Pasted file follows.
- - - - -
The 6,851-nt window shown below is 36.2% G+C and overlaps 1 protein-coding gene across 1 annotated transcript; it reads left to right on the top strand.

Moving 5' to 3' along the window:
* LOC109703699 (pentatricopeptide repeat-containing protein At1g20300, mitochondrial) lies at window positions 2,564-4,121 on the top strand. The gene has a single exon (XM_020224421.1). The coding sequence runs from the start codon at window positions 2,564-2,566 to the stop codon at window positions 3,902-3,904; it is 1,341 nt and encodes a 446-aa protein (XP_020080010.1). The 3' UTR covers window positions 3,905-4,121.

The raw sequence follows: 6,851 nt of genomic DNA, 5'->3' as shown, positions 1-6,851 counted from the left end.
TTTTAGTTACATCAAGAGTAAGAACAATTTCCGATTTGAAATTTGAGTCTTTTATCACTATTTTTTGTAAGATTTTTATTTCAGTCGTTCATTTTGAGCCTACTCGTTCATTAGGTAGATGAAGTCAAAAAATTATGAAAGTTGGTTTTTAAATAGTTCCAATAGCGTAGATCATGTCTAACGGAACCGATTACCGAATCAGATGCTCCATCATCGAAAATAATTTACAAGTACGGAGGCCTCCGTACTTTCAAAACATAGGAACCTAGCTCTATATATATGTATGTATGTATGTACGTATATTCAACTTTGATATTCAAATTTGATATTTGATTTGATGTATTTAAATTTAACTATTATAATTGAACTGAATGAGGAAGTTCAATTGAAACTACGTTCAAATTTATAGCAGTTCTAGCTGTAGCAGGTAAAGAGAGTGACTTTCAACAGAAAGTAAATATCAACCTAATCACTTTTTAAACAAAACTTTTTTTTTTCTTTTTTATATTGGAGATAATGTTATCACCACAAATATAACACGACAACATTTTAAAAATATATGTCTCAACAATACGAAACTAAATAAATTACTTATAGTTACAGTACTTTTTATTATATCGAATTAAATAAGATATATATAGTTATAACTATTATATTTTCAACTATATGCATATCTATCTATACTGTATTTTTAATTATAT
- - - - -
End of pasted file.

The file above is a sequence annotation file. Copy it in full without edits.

The 6,851-nt window shown below is 36.2% G+C and overlaps 1 protein-coding gene across 1 annotated transcript; it reads left to right on the top strand.

Moving 5' to 3' along the window:
* LOC109703699 (pentatricopeptide repeat-containing protein At1g20300, mitochondrial) lies at window positions 2,564-4,121 on the top strand. The gene has a single exon (XM_020224421.1). The coding sequence runs from the start codon at window positions 2,564-2,566 to the stop codon at window positions 3,902-3,904; it is 1,341 nt and encodes a 446-aa protein (XP_020080010.1). The 3' UTR covers window positions 3,905-4,121.

The raw sequence follows: 6,851 nt of genomic DNA, 5'->3' as shown, positions 1-6,851 counted from the left end.
TTTTAGTTACATCAAGAGTAAGAACAATTTCCGATTTGAAATTTGAGTCTTTTATCACTATTTTTTGTAAGATTTTTATTTCAGTCGTTCATTTTGAGCCTACTCGTTCATTAGGTAGATGAAGTCAAAAAATTATGAAAGTTGGTTTTTAAATAGTTCCAATAGCGTAGATCATGTCTAACGGAACCGATTACCGAATCAGATGCTCCATCATCGAAAATAATTTACAAGTACGGAGGCCTCCGTACTTTCAAAACATAGGAACCTAGCTCTATATATATGTATGTATGTATGTACGTATATTCAACTTTGATATTCAAATTTGATATTTGATTTGATGTATTTAAATTTAACTATTATAATTGAACTGAATGAGGAAGTTCAATTGAAACTACGTTCAAATTTATAGCAGTTCTAGCTGTAGCAGGTAAAGAGAGTGACTTTCAACAGAAAGTAAATATCAACCTAATCACTTTTTAAACAAAACTTTTTTTTTTCTTTTTTATATTGGAGATAATGTTATCACCACAAATATAACACGACAACATTTTAAAAATATATGTCTCAACAATACGAAACTAAATAAATTACTTATAGTTACAGTACTTTTTATTATATCGAATTAAATAAGATATATATAGTTATAACTATTATATTTTCAACTATATGCATATCTATCTATACTGTATTTTTAATTATAT